Navigation Links
USC researchers identify 'regulatory' genetic sequences that may predict risk for prostate cancer
Date:8/14/2009

Researchers at the Keck School of Medicine of the University of Southern California (USC) have identified a novel genetic mechanism that may govern an individual's risk of developing prostate cancer.

The findings, published today in the Public Library of Science (PLoS) Genetics journal, found mechanisms involved in cancer-associated sites in areas where no genes are present (gene 'deserts') at a chromosomal region called 8q24. The new findings show that some of these sites have embedded regulatory sequences that act as enhancers of gene expression, modulated by genetic variation, or single nucleotide polymorphisms (SNPs).

The two-year study, conducted by researchers from USC, Harvard University and the Weizmann Institute of Tel Aviv, Israel, found novel functions of SNPs in areas where no genes were present. They found how the SNPs are able to modulate genetic expression even while they were near no genes. SNPs denote a modest increase in risk for certain diseases; in this particular chromosomal area, the SNPs appear to be influencing gene expression for prostate (and other) cancer 'at a genetic distance'.

"The real contribution of this discovery is that we get a feel for a previously unappreciated mechanism that may be a predisposition to this disease," said Gerhard (Gerry) Coetzee, Ph.D., professor of urology and preventive medicine at the Keck School of Medicine and principal investigator on the study. "We have unearthed a new way to understand the risk for prostate cancer."

The study was prompted by discrepancies in prostate cancer risk among ethnic groups. Currently, risk factors for prostate cancer are governed by age, and a disproportionate increased risk chiefly among African-American men, with Caucasian men following and Asian men last. This gene 'desert' featuring versions of particular SNPs are found more often in African-American men and may explain their increased risk for the disease.


'/>"/>

Contact: Leslie Ridgeway
leslie.ridgeway@usc.edu
323-442-2823
University of Southern California
Source:Eurekalert

Page: 1

Related biology news :

1. K-State lab gives researchers the tools to study porcine circovirus associated diseases
2. Hebrew U. researchers shed light on the brain mechanism responsible for processing of speech
3. SLAC researchers reveal the dance of water
4. McGill/JGH researchers successfully reverse multiple sclerosis in animals
5. EMBO pioneers pension plan for internationally mobile postdoctoral researchers
6. Mary had a lot of lambs: Researchers identify way to accelerate sheep breeding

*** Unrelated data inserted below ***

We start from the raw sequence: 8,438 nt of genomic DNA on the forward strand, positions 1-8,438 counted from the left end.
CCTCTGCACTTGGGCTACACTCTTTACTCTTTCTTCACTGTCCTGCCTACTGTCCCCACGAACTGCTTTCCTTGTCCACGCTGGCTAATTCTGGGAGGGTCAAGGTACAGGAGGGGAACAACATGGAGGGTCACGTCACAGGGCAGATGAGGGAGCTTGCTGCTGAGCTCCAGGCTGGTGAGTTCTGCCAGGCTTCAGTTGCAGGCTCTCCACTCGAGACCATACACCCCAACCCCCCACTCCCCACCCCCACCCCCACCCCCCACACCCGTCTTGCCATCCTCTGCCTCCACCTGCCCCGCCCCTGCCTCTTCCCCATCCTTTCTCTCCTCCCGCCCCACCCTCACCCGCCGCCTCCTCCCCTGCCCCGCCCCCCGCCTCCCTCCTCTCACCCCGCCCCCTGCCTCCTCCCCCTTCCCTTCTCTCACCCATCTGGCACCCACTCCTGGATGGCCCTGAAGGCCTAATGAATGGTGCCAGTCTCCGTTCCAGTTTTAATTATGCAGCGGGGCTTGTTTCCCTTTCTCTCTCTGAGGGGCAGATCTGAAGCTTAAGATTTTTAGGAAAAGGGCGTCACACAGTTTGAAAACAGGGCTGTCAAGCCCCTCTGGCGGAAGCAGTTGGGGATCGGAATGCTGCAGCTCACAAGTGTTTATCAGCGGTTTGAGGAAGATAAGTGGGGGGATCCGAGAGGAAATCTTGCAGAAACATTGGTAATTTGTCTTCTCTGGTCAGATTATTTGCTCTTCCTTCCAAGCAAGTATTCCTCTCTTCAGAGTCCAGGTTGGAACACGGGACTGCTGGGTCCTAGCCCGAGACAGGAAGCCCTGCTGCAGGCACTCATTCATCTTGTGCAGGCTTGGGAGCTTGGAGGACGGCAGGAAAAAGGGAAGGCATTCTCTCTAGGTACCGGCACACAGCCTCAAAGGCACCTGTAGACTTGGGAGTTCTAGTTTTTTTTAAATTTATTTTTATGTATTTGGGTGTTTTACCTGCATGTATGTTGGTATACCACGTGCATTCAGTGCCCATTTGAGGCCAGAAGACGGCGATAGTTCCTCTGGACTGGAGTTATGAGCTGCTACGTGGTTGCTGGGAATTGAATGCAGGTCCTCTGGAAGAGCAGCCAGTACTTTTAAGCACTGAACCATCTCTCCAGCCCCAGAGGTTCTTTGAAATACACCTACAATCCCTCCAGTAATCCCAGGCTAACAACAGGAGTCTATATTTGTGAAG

7. University of Hawaii at Manoa researchers reveal ocean acidification at Station ALOHA
8. UBC researchers find first-ever wanderlust gene in tiny bony fish
9. Pitt researchers find promising candidate protein for cancer prevention vaccines
10. K-State researchers say after-school programs should promote activity, healthy nutrition
11. MU researchers create drought conditions to unearth solutions
Post Your Comments:
*Name:
*Comment:
*Email:
(Date:12/16/2016)... Research and Markets has announced the addition of the ... report to their offering. ... The biometric vehicle access system market, in terms ... from 2016 to 2021. The market is estimated to be USD ... by 2021. The growth of the biometric vehicle access system market ...
(Date:12/15/2016)... , Dec. 15, 2016 ... driving experience, health wellness and wellbeing (HWW), ... one in three new passenger vehicles begin ... recognition, gesture recognition, heart beat monitoring, brain ... monitoring, facial monitoring, and pulse detection. These ...
(Date:12/8/2016)...  Singulex, Inc., the leader in Next Generation Immunodiagnostics ... license and supply agreement with Thermo Fisher Scientific, the ... access to Thermo Scientific BRAHMS PCT (Procalcitonin), a biomarker ... to diagnose systemic bacterial infection and sepsis and in ... in assessing the risk of critically ill patients for ...
Breaking Biology News(10 mins):
(Date:1/18/2017)... ... 18, 2017 , ... uBiome, the leading microbial genomics company, ... Editor, Dr. Elisabeth Bik, in the December 2016 issue of the Dutch Journal ... October 2016 from her previous position at Stanford University School of Medicine and ...
(Date:1/18/2017)... -- HUYA Bioscience International, (HUYA), the leader in accelerating the ... innovations, announced today a strategic collaboration agreement with the ... to as CAS Innovation). The collaboration will focus on ... at CAS to meet the medical needs of patients ... company to have recognized China,s ...
(Date:1/18/2017)... Research Future published a half-cooked research report on Global Cancer Diagnostics ... CAGR of 12% during the period 2016 to 2022. ... ... without any control. These abnormal cells have the ability to invade ... spread to other parts of the body through the blood and ...
(Date:1/17/2017)... , Jan. 17, 2017 The ... at a CAGR of around 7.5% over the ... 2025. Some of the prominent trends that the ... incidences of diseases & graft transplant surgeries and ... Material the market is categorized into immunomodulatory biomaterials, ...
Breaking Biology Technology: